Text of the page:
I remember the Blizzard of 1978 as a time of fun. Living in Wyandanch and school in Huntington Station having the week off was full of snow time…forts, friends. Our fort was huge we had a long extension and brought the TV to the fort. Great memories as a kid on Long Island.

    • jakki says:

      I was a young girl of 13 and I had just moved from Tennessee to Wyandanch 2 days prior on February 4th!! Needless to say, I thought the world was coming to an end because I had never seen so much snow!!!!! I didn’t get to start school in my new school for about 12 days!!! and I don’t think I saw entire streets until about July!!!!! The snow drifts were incredible!!!!! This storm is probably the single most memorable event that I associate with moving to New York!!!

  10. Mary giardina says:

    Remember it well. The kids were young and enjoyed building forts for snowball fights. With about 15 kids on the block there was always someone to play with. My husband is a volunteer fireman on Hicksville. The year he spent 9 days and nights at the firehouse on standby. Very difficult to get fire trucks and ambulances through unplowed streets.The ice storm was the worst..we had no power but thank God we have gas so we could cook and bake.

  11. Tim says:

    I was visiting NYC Feb.’78 – actually stayed with my buddy Serge in Park Slope, Brooklyn. We were in the City and got caught at his friends place for 2-3 days.. Thank goodness she had plenty of food, clothes that fit us and power.. After that I decided as great as NY is , I was NOT going to permanently live in any snow zone (my Dad was born in Canada and grew up in the Northern US – I heard the horror stories of bad winter weather. I like to visit snow zones for 1-2 weeks. Then I’m outta there.

  12. Jake says:

    Was 20 at the time living in North Babylon. I remember waiting a week to have our street plowed. The most frustrating thing was watching the cars being able to travel on Deer Park Avenue and NOT being able to get my car to it! We only lived 2 houses away!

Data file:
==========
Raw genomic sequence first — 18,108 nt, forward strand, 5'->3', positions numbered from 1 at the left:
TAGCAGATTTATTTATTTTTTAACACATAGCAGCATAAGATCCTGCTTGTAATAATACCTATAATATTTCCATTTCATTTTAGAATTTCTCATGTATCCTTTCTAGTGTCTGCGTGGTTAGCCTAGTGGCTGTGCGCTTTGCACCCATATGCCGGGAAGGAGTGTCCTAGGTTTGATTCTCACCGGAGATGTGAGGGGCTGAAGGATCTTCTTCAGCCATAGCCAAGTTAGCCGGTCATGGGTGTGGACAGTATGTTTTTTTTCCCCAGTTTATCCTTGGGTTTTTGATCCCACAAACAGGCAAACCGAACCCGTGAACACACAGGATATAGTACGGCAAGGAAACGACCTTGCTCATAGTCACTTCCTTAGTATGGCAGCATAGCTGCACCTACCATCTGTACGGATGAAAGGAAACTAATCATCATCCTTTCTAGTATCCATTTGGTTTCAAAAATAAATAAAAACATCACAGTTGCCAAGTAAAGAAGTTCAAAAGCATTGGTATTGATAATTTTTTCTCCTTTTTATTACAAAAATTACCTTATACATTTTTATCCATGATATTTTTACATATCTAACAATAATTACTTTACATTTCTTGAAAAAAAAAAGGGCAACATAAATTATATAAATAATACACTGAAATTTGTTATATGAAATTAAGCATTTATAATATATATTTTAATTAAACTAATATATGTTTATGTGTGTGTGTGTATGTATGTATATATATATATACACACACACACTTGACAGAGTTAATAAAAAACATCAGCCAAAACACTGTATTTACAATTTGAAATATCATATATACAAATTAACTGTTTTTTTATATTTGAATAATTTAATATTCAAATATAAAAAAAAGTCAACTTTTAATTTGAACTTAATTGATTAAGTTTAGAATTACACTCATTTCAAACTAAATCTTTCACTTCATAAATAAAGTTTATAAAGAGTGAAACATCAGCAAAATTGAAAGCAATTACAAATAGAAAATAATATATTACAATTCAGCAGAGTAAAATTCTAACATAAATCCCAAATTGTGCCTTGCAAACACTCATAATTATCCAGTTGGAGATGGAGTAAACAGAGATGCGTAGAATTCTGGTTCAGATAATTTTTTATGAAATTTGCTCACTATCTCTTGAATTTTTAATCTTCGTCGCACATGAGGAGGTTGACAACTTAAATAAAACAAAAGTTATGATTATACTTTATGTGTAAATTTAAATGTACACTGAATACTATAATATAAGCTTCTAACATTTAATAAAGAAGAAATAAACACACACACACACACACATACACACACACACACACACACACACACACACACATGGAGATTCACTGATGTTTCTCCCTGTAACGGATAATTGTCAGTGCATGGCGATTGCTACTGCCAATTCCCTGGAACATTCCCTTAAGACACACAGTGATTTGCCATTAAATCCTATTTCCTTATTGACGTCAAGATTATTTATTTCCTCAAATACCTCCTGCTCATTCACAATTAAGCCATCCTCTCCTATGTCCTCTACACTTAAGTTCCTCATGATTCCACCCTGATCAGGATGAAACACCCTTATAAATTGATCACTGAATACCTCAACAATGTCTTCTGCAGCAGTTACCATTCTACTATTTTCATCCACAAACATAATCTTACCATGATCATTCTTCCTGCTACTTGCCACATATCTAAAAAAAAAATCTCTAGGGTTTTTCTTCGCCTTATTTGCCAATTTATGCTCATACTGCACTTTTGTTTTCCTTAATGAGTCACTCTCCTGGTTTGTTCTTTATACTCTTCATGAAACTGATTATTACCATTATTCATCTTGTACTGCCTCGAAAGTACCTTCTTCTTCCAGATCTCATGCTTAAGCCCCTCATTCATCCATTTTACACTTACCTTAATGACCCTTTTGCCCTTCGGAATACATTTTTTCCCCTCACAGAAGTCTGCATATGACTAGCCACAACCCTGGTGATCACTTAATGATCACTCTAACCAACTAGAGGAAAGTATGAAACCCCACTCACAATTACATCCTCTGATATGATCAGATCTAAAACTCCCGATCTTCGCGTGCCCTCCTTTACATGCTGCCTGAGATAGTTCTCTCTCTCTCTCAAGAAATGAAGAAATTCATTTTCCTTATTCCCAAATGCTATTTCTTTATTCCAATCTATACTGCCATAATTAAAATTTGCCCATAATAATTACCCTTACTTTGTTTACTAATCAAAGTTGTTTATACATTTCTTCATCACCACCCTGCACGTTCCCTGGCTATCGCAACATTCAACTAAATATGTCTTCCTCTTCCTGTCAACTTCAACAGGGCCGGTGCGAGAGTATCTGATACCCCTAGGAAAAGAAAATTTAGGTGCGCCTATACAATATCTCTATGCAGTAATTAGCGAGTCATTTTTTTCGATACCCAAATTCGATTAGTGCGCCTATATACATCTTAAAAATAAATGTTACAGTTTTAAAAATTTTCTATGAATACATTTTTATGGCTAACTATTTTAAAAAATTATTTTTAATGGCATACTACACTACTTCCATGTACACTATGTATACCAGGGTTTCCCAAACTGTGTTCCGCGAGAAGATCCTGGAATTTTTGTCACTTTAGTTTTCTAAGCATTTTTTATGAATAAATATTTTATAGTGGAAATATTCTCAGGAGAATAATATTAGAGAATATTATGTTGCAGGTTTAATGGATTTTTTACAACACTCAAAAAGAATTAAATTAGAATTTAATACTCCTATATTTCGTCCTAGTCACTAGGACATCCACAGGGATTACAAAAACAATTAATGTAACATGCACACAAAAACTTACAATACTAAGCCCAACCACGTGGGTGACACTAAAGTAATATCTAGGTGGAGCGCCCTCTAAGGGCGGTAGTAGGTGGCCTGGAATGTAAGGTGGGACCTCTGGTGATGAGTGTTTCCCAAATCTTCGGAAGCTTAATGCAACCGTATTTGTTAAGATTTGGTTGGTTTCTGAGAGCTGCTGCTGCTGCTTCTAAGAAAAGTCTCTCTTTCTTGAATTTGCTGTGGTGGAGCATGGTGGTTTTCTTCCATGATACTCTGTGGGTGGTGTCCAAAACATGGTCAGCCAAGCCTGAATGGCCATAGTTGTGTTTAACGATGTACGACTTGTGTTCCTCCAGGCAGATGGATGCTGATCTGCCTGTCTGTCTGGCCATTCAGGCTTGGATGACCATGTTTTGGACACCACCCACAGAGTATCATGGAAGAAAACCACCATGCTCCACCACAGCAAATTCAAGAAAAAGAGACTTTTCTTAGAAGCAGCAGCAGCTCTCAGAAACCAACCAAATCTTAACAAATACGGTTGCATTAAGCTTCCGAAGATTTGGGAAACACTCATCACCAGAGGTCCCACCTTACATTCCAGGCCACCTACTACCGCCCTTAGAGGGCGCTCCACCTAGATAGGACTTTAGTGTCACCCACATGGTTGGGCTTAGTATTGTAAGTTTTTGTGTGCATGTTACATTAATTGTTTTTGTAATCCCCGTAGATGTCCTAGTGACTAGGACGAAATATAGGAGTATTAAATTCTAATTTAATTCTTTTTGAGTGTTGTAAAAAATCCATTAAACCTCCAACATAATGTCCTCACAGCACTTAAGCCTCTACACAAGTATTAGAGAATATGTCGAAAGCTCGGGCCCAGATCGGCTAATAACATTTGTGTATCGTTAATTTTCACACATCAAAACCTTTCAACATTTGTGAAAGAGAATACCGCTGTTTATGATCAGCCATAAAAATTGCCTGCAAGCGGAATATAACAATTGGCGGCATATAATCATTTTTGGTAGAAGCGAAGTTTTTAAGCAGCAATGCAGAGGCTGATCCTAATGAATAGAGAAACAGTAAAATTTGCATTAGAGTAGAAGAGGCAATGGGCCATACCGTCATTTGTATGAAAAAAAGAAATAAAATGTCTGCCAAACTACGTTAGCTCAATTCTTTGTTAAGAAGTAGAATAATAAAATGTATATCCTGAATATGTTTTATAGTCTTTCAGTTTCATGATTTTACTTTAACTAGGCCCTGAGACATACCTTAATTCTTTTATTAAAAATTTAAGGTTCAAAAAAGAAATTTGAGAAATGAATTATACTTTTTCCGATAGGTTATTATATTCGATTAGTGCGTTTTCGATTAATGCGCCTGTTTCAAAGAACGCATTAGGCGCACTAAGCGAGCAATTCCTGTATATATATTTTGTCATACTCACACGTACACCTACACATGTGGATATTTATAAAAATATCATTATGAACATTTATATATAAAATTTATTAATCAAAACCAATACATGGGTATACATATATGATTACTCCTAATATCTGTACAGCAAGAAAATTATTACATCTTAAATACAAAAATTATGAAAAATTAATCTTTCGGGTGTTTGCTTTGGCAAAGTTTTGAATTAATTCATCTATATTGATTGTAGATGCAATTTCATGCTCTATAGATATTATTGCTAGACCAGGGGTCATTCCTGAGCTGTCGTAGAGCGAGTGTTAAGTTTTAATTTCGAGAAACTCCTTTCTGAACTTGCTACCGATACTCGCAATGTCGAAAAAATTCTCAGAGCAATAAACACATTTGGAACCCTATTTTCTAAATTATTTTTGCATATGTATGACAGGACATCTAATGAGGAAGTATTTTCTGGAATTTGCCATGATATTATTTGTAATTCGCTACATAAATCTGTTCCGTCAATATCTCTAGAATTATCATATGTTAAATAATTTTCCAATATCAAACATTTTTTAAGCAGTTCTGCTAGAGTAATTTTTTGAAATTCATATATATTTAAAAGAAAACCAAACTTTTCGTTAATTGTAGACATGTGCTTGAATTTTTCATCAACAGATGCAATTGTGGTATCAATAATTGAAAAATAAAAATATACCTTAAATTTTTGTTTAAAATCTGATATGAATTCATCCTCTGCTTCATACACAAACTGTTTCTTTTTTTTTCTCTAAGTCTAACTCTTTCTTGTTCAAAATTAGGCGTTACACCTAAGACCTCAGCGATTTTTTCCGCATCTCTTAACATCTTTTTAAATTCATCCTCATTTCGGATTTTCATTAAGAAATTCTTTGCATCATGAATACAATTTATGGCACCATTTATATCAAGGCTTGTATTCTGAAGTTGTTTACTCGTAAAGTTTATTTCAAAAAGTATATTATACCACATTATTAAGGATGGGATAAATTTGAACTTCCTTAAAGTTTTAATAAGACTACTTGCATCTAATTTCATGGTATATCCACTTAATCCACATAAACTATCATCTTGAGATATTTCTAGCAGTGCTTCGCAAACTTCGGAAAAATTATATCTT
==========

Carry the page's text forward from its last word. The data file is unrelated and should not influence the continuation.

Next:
13. Raymond Birkenfeld says:

    Lived in valley stream school was closed for a week loved it was 11 at the time. Now i hate it

  14. Antoinette says:

    I was pregnant and my water broke at 4:00 am on the 20th of January . 3 weeks early. We called 911 and they told me to call back when I was in labor!!
    My neighbor called 911 again and before you know it the fire dept., police car and a plow were ready to take me to the hospital. We went by police car to Meadow Brook hospital with a plow guiding the way. All the staff that was not at the hospital were asked to walk to a major intersection closest to their home. The hospital was short staffed and a resident delivered our beautiful baby girl at 10:00 pm that night. What a story to be told every year in her birthday. Prior to her birthday Nassau county had an ice storm. We had no electricity for 3 days. Then on February 6th we were hit with another snow storm worse then the first one. Yes we remember that winter well!!!

  15. Anonymous says:

    My son was born in the middle of the 2 storms on Feb 2..He was 2 months premature..my husband took me to Mercy Hospital from Merrick going mph..he was in the NICU but the sent me home on the 4th due to the coming blizzard..he came home on valentines day

  16. Nancy Haines says:

    After many years The blizzard of Feb 6, 1978 leaves an imprint on our family. My daughter Donna was all set to celebrate her 7th birthday at school with her cupcakes. De sated she could not go to school for days, nor could the family come, it has remain a snow memory for years. This her 45th birthday I have made her a memory snowman quilt!